A group of Tunisian fishermen prevented a far-right ship from docking in Zarzis early last week. Chartered by Génération Identitaire (GI), the C-star ship had been set to dock in the Tunisian city in order to refuel and replenish supplies. By interfering, local fishermen forced the ship further along the Tunisian coast and won a more-than-symbolic victory against an organization they have called “racist.” Their victory, which might also be seen as a victory against the far-right anti-migrant movement in Europe more generally, also highlights an absence of government interference in GI’s movements.
Identifying itself, on its website, as a European political movement of youth, the “first line of defence” against a “nightmare” of migrant arrivals in Europe, GI was founded in 2012. The organization’s presence in Mediterranean waters has been the subject of international concern since May when they started raising funds in order to impede NGO efforts in that area. In early August, many sources reported that GI was tracking the Aquarius, a boat leading search and rescue initiatives for SOS Mediterranée, an NGO based out of Berlin.
Following this coverage, news of GI’s plan to dock in Zarzis was met with civilian protests and complaints around Tunisia. Protestors and activists found themselves largely unable, however, to prevent GI either from patrolling the Tunisian coastline or from planning to set anchor in the Zarzis port.
In light of the futility of local protests, the Tunisian fishermen’s triumph against GI, therefore, represents a small but significant victory. “It is the least we can do given what is happening out in the Mediterranean. Muslims and Africans are dying,” said Chamseddine Bourassine, speaking to Agence France-Presse.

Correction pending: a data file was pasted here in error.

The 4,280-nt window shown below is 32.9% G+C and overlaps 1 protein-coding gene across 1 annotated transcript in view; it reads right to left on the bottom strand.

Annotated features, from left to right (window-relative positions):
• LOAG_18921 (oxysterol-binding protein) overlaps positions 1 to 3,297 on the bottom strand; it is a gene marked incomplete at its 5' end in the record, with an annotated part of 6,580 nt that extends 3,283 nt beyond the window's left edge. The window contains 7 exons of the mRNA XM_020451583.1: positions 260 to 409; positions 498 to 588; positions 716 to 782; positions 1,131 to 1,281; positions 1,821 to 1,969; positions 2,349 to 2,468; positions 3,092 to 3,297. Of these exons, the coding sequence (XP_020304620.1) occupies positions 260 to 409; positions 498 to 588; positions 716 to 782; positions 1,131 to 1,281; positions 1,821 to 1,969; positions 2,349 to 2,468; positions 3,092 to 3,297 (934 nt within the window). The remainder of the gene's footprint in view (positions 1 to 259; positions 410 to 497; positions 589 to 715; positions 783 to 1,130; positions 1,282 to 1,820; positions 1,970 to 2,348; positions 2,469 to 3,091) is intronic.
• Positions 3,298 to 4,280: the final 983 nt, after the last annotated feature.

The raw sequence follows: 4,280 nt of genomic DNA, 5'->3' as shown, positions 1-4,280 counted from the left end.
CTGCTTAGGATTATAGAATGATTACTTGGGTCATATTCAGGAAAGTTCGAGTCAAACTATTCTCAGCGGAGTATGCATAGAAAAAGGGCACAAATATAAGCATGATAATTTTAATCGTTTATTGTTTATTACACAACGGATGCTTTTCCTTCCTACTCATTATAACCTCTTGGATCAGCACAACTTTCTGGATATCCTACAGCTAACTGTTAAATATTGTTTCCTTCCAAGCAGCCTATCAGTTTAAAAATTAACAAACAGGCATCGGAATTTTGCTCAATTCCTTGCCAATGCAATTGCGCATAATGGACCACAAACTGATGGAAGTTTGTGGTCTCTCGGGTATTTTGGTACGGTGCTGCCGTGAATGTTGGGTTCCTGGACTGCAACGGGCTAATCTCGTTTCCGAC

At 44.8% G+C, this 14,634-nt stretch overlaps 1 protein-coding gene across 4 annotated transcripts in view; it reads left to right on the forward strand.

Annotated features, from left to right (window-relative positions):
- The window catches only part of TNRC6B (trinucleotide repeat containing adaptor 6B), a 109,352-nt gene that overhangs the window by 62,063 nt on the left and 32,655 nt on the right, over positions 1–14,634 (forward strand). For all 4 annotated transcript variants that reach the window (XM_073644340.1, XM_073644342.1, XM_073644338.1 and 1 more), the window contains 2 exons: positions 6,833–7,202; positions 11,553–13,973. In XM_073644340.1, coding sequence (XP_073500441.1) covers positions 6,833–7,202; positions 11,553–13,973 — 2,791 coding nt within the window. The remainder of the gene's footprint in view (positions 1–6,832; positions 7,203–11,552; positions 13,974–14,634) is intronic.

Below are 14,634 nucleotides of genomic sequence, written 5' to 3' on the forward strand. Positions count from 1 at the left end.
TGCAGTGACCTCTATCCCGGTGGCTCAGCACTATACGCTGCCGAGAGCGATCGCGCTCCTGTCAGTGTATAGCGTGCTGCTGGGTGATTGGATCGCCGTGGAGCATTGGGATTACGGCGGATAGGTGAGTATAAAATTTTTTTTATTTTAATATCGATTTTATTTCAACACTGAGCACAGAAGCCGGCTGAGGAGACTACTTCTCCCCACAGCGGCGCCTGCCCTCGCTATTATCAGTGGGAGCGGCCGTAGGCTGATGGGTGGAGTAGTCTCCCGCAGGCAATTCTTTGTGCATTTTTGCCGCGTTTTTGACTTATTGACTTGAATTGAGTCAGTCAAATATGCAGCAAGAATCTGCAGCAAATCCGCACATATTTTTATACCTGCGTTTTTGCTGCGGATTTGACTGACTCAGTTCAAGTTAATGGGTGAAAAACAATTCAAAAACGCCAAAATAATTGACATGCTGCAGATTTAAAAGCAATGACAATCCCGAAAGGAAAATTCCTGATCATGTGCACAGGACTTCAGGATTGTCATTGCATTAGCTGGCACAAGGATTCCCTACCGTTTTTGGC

It is not the first time Mr. Bourassine, who heads the local fishermen’s organization, has been in the news for his efforts to save migrant lives. Bourassine and his fellow fishermen have been rescuing migrants from the very waters in which they earn their living since at least 2011. As of 2014, Bourassine estimated that he had rescued more than 1,000 migrants on four separate occasions. Of those rescues, Bourassine and the fishermen who had accompanied him, quoting the Prophet Muhammad, said simply that “Who saves a life, saves all humanity.”
But these rescues come at a literal cost for the fishermen who depend on their hauls to survive. “Today I have the means to bring back 107 people, but I’ll lose 3,000 Tunisian dinars ($1,750),” Borassine said in 2014, “Tomorrow I might not be able to. I have people who work with me. If I interrupt work once, twice, three times, it becomes a heavy burden on my shoulders.”
The burden of responding to cries for help should fall, Bourassine and the other fishermen insist, to NGOs and governmental authorities. That this most recent burden of responding, not to a call for rescue but to a different and more dangerous kind of action altogether, is ample evidence to support the legitimacy of their demand.
Tackling one of the world’s most pressing crises should not fall on the shoulders of men already burdened with trials of their own. The world would be a darker place without the Zarzis fishermen, but in relying on them to combat GI’s hatred we fail both the fishermen and the lives they have risked so much to save.
Governments in Europe, along the Mediterranean coast, and around the world need to take a page from the fishermen’s notebook and start putting migrant lives before convenience. We all need to start standing up to far-right organizations which try to intimidate humanitarian efforts and we must, even if only metaphorically, take to our boats and raise our voices for those who are too busy swimming to safety to raise their own.
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